Help from Hometown Heroes for family of student with leukemia
By Sarah Campbell
KANNAPOLIS — Looking at the Maxwell family, it’s hard to tell they’ve faced the possibility of losing their house and their son all in the same year.
But these days, they’ve got wide smiles and speak of miracles.
“We are just thankful to God,” Chavis Maxwell said.
When their son, Keenan, was diagnosed with leukemia in November 2009, Chavis and Tosha Maxwell quickly used up their sick leave and vacation time to accompany him to chemotherapy treatments and hospital stays.
Next, they tapped into their savings to help with bills.
Later, they had to start taking unpaid leave from work, which meant bills couldn’t always be paid by their due dates and sometimes not at all.
When they got behind on their mortgage payments, the family of five faced foreclosure. But that’s where the story takes a twist.
Hometown Heroes, a nonprofit organization made up solely of volunteers — many of whom are law enforcement officers, stepped in to lend the family a helping hand.
“The family was in very dire straits,” Hometown Heroes volunteer Capt. Michael Smith of the Mecklenburg County Sheriff’s Office said.
The organization paid the family’s mortgage and utility payments for several months, allowing them some time to get back on track.
“It’s just nice to help somebody that is less fortunate, who doesn’t have control of their life and what goes on,” Smith said. “The disease controls where they go, how they act, what they do, when they work, when they don’t work.”
But Hometown Heroes didn’t just provide financial support.
Smith and other volunteers visited Keenan in the hospital and showed up to his birthday parties and other family events.
“Whenever we called, they came,” Chavis Maxwell said.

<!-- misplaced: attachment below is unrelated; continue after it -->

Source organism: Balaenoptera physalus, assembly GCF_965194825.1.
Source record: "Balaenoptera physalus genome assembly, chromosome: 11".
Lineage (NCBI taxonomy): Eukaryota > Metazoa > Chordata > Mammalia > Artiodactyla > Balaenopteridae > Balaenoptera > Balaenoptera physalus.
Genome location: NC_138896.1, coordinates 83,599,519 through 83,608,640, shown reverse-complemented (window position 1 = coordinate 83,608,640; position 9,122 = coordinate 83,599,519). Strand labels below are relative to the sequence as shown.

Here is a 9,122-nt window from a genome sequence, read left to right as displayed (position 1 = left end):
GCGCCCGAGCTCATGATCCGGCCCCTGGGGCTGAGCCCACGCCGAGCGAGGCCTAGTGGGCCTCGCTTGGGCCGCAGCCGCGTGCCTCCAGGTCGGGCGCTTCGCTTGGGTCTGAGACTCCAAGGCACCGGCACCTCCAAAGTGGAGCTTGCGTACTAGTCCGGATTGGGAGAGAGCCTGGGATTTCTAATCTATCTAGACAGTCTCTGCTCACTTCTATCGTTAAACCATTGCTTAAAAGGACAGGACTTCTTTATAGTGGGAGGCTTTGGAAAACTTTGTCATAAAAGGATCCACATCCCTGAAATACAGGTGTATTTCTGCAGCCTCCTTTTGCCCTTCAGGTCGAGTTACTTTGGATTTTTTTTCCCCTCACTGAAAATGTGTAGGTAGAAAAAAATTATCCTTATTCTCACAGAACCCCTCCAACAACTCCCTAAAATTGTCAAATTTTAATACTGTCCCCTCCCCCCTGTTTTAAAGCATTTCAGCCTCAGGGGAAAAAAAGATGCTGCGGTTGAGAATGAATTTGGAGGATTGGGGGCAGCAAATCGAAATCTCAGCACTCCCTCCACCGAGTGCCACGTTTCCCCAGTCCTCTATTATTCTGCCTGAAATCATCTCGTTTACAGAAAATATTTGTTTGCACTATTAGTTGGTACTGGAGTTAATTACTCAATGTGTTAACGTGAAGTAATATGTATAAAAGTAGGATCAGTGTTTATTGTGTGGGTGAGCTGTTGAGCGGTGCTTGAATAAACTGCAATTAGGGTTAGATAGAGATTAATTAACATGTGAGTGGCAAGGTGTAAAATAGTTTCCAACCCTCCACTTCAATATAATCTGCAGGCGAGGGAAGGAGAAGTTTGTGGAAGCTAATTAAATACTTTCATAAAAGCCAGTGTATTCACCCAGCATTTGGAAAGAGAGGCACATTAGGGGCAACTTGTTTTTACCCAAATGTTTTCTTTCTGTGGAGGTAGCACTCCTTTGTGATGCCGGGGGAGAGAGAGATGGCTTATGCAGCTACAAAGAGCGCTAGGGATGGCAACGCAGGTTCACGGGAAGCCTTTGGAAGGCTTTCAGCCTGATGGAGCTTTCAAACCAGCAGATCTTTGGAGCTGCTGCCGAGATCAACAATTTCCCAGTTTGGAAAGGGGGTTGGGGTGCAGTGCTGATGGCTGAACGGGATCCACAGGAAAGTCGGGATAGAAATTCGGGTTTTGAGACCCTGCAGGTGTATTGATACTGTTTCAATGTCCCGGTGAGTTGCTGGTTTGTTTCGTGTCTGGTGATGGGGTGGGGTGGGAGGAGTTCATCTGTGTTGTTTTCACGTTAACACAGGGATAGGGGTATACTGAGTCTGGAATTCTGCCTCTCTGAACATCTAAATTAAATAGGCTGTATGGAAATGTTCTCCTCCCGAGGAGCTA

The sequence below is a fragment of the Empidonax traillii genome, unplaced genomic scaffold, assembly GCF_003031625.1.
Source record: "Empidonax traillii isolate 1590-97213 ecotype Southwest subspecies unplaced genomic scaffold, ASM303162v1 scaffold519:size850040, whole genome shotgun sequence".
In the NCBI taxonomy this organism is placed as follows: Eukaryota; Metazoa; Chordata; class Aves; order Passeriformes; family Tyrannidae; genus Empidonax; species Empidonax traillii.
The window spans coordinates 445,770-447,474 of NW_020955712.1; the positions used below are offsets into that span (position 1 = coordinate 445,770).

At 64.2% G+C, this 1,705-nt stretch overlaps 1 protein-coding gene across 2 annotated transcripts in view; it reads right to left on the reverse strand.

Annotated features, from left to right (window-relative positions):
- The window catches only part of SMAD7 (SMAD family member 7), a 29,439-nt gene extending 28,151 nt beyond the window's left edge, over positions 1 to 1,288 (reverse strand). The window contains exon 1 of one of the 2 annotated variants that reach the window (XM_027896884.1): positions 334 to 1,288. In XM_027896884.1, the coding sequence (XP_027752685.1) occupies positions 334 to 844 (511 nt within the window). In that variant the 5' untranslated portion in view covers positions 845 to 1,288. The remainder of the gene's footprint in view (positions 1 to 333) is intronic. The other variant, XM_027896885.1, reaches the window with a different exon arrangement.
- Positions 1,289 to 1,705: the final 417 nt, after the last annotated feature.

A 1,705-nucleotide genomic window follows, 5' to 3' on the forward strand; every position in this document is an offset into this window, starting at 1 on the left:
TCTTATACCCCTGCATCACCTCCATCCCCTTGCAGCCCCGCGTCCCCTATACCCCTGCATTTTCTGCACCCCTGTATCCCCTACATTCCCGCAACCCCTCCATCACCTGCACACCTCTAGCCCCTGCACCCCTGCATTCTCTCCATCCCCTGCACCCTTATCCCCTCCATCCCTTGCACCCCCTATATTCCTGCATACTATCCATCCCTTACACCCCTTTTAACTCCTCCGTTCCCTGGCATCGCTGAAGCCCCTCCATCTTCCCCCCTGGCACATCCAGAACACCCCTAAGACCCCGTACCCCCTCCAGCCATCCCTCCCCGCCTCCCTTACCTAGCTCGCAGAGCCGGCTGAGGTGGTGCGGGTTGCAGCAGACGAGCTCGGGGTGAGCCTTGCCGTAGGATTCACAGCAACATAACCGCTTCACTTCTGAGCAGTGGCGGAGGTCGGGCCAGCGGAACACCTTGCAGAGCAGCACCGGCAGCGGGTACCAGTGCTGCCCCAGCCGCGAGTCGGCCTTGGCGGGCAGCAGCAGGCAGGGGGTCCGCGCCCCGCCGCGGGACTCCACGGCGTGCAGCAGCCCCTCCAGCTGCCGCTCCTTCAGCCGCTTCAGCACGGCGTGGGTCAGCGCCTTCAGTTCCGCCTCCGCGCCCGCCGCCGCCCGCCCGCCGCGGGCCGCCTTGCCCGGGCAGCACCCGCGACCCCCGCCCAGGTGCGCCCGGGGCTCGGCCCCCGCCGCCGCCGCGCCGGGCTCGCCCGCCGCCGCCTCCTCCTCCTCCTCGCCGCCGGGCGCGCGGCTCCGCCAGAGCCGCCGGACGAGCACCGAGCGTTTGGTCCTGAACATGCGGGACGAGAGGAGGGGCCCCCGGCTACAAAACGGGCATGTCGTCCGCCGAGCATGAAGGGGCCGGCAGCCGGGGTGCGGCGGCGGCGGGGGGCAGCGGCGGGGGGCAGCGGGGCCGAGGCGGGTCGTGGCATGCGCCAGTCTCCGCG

Tosha Maxwell said the group transformed into more than just volunteers.
“They are just like part of our family,” she said. “They have literally been with us since day one.”
Smith said that’s what the organization is all about, support of all kinds.
“We don’t just go in there and give them money and leave,” he said. “We hang out with them.”
Keenan is healthy these days, after receiving a bone marrow transplant from his father in June 2010.
He stayed at Levine Children’s Hospital in Charlotte until August and returned to Kannapolis Middle School the following March.
Today, Keenan is fully recovered. He’s back on a regular schedule at school and gearing up to play football with Kannapolis Youth Sports.
“God still works miracles,” Tosha Maxwell said. “He’s living proof.”
And the family is still thanking Hometown Heroes.
“It was awesome the way they helped out,” Chavis Maxwell said. “They took care of us so that we could take care of (Keenan).”
And even though Keenan is well again, Hometown Heroes is still around.
A group of about 150 motorcycles and police cars accompanied him to Kannapolis Middle School last week, where a group of his peers was waiting to welcome him. Keenan got to ride in with Cabarrus County Sheriff Brad Riley.
“Our claim to fame would be that we always allow them to ride with the chief of police or sheriff,” Smith said. “It’s a good way to introduce them back to school and make them feel like king for the day.”
Hometown Heroes operates primarily in Mecklenburg and Union counties and portions of surrounding areas. The group has hosted fundraisers and collected donations for about 70 families since its inception about a decade ago.
“Nobody is paid. We have no paid employees whatsoever,” Smith said. “All our money goes to the kids and their families.”
To find out more about the organization, visit hometownheroesonline.com
Contact reporter Sarah Campbell at 704-797-7683.